WHY CAGE-FREE SYSTEMS
In cage-free systems, chickens live in sheds without outdoor access. This means they do not have the opportunity to go out into an area with grass or dirt.
However, these systems can significantly improve animal welfare. Inside the sheds, the hens have enough space to walk, move around and access enriched areas that have nest boxes to lay eggs, areas with straw or sand to forage and perches to climb and roost.
If cage-free systems that have an animal welfare certification, they will only use vegetarian feed and will not allow the continuous use of antibiotics.
FREE-RANGE AND ORGANIC FARMS
Free-range and organic systems offer even more space and opportunities for hens to engage in their natural behaviors.
Hens have access to pastures to enjoy the sunlight and spend their time digging the ground, looking for insects and food.
They are fed only with vegetarian food and cannot receive antibiotics continuously. The organic system requires that animal feed is produced without the use of pesticides or other chemical products.
IMPROVED FOOD SAFETY
Eggs are often contaminated by salmonella, a bacteria that sickens thousands of people around the world every year and can even kill, especially children.
The largest study ever conducted comparing salmonella contamination in cage versus cage-free systems was done by the European Food Safety Authority.
This analysis found 43% lower likelihood of Salmonella Enteritidis contamination in cage-free barns, where hens are raised in closed barns than in cage production. In organic egg production the likelihood of Salmonella contamination was 95% lower. In free-range production the odds were 98% lower.
For Salmonella Typhimurium, there was 77% lower likelihood of salmonella contamination in cage-free barns compared to cages and 93% lower odds in organic and free-range systems.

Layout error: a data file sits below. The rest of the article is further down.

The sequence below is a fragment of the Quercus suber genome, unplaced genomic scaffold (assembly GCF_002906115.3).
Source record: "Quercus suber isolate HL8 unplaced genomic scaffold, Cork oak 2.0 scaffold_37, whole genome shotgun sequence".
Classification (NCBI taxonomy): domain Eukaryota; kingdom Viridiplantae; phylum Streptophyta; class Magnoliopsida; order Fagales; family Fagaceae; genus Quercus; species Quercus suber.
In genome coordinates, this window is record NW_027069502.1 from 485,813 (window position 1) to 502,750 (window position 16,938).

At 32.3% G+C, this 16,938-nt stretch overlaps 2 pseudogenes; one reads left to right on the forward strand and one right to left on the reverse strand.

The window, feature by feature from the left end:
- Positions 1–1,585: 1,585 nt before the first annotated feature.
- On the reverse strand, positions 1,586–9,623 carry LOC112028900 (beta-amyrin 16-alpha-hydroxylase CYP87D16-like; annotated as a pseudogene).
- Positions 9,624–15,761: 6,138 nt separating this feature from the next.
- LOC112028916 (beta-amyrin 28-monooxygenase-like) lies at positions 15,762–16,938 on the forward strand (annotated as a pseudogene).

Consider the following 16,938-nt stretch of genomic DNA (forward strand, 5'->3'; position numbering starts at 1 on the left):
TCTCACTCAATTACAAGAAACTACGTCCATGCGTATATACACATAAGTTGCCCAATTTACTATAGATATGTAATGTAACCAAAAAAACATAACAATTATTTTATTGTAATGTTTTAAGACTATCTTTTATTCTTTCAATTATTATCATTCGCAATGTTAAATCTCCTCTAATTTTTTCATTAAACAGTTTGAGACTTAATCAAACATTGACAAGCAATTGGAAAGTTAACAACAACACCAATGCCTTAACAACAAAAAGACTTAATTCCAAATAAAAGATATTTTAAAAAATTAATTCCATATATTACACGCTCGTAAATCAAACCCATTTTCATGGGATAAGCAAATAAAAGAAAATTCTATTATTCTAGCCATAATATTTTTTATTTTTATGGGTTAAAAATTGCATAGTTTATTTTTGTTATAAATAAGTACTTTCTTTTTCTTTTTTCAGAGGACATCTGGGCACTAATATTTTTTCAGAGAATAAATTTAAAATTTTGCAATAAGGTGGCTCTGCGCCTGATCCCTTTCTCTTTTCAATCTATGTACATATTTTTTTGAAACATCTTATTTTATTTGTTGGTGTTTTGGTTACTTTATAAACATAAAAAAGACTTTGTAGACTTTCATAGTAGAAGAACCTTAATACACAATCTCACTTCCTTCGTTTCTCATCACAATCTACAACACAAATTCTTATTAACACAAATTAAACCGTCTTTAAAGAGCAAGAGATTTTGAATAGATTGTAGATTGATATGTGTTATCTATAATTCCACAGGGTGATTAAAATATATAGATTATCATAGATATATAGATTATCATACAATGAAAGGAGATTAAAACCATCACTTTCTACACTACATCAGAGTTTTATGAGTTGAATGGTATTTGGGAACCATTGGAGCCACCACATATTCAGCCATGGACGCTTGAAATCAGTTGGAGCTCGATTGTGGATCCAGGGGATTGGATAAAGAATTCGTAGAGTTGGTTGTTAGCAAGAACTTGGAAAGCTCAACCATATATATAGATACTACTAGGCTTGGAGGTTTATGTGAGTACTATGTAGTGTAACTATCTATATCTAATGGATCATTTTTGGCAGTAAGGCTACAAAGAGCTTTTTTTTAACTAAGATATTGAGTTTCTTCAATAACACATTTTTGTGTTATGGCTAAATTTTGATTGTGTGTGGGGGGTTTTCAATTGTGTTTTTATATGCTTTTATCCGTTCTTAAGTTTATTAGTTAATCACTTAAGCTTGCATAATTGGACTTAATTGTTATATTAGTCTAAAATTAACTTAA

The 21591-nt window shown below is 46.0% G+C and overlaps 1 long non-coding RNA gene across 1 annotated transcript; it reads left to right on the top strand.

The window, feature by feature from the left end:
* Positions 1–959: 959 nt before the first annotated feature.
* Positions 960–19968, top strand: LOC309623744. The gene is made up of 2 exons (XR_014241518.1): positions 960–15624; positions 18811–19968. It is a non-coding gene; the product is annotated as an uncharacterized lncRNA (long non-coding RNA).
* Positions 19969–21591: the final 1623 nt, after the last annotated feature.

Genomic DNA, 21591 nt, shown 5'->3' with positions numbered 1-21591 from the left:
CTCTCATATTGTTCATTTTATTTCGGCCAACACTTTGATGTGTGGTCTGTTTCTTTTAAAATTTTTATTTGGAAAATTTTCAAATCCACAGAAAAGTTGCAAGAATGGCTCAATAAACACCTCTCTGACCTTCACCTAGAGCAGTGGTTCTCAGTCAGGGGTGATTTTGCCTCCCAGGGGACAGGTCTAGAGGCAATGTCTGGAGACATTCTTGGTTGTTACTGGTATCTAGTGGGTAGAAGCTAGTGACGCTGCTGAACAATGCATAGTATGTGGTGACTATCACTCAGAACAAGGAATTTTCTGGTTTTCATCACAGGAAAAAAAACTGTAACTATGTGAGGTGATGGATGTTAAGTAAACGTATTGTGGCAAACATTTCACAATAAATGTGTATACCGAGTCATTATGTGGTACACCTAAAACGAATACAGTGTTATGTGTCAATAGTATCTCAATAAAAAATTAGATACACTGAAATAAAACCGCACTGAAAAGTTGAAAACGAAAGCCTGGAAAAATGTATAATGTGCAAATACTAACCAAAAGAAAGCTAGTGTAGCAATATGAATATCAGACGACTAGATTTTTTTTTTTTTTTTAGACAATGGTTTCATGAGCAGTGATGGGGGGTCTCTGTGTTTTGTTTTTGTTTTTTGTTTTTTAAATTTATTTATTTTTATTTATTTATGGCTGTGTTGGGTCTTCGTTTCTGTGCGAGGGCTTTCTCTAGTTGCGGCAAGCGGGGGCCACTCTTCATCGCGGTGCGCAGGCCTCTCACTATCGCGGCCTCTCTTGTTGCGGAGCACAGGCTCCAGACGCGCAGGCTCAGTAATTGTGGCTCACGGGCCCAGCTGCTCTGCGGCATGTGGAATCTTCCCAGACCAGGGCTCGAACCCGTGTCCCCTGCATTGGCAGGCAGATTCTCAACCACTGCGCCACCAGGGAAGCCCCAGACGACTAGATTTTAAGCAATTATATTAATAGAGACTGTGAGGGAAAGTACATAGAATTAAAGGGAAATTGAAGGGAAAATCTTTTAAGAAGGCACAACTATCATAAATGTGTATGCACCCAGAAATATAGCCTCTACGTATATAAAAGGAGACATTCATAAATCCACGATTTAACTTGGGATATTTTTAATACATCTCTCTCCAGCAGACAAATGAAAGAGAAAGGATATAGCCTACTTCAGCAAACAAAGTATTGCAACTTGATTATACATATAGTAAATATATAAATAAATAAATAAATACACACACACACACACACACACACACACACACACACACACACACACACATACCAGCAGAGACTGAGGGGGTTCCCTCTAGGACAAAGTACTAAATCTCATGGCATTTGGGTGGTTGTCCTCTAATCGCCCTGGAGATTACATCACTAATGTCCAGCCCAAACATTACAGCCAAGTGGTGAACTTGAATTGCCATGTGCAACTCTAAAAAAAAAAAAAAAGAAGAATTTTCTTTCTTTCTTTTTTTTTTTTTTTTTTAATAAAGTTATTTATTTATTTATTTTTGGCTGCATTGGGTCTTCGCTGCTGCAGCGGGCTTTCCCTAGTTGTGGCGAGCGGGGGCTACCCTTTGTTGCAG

For the other Salmonella serotypes, compared to operations with hens in cages, there was 96% lower odds in barn systems, 98% lower odds in organic flocks, and 99% lower odds in free-ranging birds.
LOWER ENVIRONMENTAL FOOTPRINT
In farms that use more natural systems - such as cage-free, free-range and organic, animals are often fed only vegetarian feed. On the other hand, industrial factory farms use animal feed - such as fish meal - to feed the animals.
Research has indicated that we can reduce the environmental impact of egg farms, for example, by only using vegetarian feeds. Researchers from the University of British Columbia have concluded in a study that if hens used to produce eggs only received organic and vegetarian feeds, CO2 emissions from egg farms can be reduce by more than 50%.
The use of fish meal to feed farm animals deserves a lot of attention. According to the United Nations, around 15 million tons of wild fish are currently caught each year to produce fish meal and a significant percentage of this production is used in chicken farms.
Also according to the United Nations, over 70 percent of the world’s fisheries are either ‘fully exploited’, ‘over exploited’ or significantly depleted’.
Some species have already been fished to commercial extinction, and more are on the verge of extinction.
The state of our oceans and the threat posed by climate change are issues we cannot ignore. It is time to care and support more sustainable farms that only use vegetarian feeds.